Denver DA Drops Assault Charge Against 85 Year Old

In December, John Copeland, an 85 year old man, was charged with third degree assault for allegedly hitting a parking monitor with his cane. Copeland and the parking monitor got into an argument over Copeland’s handicap parking placard. Copeland hit the monitor over the head with his cane.  The reason for the dismissal is not entirely clear.

There are multiple levels of assault in Colorado. Third degree assault is a class one misdemeanor.  To commit third degree assault a person must knowingly or recklessly cause bodily injury, meaning pain, to another person.

Second and first degree assault are felonies that carry mandatory prison sentences because they are considered crimes of violence. There are multiple ways in which a person can commit second degree assault, but the most common is if a person causes serious bodily injury to another person.  Serious bodily injury includes breaks, fractures or permanent disfigurement, which includes scarring.  For example, a person could get into a bar fight and break a person’s nose and that would constitute second degree assault which carries a mandatory minimum of 5 years prison.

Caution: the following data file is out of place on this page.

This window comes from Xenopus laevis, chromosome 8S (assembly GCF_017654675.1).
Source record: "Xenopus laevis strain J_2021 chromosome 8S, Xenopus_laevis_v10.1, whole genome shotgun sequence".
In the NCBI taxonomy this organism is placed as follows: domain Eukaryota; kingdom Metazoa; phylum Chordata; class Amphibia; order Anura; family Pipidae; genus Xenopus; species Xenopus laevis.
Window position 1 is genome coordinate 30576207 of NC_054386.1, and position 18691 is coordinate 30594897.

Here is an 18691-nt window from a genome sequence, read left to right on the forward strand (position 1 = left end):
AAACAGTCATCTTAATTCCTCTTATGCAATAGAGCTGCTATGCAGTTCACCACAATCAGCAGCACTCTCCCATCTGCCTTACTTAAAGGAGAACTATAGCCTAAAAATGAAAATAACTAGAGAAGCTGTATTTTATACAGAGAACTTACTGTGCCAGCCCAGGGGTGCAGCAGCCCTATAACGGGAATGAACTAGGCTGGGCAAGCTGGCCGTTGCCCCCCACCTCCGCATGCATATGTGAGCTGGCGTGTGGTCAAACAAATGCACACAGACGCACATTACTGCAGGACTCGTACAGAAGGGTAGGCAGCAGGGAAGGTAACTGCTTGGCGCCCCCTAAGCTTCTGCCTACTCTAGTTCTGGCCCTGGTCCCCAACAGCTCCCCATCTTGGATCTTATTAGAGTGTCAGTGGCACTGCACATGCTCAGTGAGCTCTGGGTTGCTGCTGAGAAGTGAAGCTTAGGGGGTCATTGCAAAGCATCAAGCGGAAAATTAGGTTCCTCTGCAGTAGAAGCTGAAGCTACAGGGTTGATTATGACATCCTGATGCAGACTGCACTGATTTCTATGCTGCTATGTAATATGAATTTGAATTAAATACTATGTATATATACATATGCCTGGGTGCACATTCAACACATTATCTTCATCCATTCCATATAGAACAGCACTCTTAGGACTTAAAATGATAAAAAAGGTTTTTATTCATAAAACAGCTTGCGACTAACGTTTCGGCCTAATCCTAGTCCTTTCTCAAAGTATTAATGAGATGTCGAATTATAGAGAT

First degree assault carries a minimum mandatory 10 years prison. A person commits first degree assault when there is serious bodily injury caused by a deadly weapon.  Deadly weapons are not limited to guns and knives.  People can be charged with using a deadly weapon for using something such as a broken bottle or even their hands.

These consequences can be very severe compared to the actual conduct, especially considering that a person can have no criminal record whatsoever, and if convicted, could see a lengthy jail sentence.  Under certain circumstances, it is possible to negotiate with a prosecutor for a much more lenient sentence.  In addition, there are many defenses that may apply, resulting in dismissal or acquittal of the charges.  It is important to have an attorney who can advocate for you if you find yourself charged with such a serious crime.

Source:  Denver Post, Ryan Parker, Sept. 6, 2013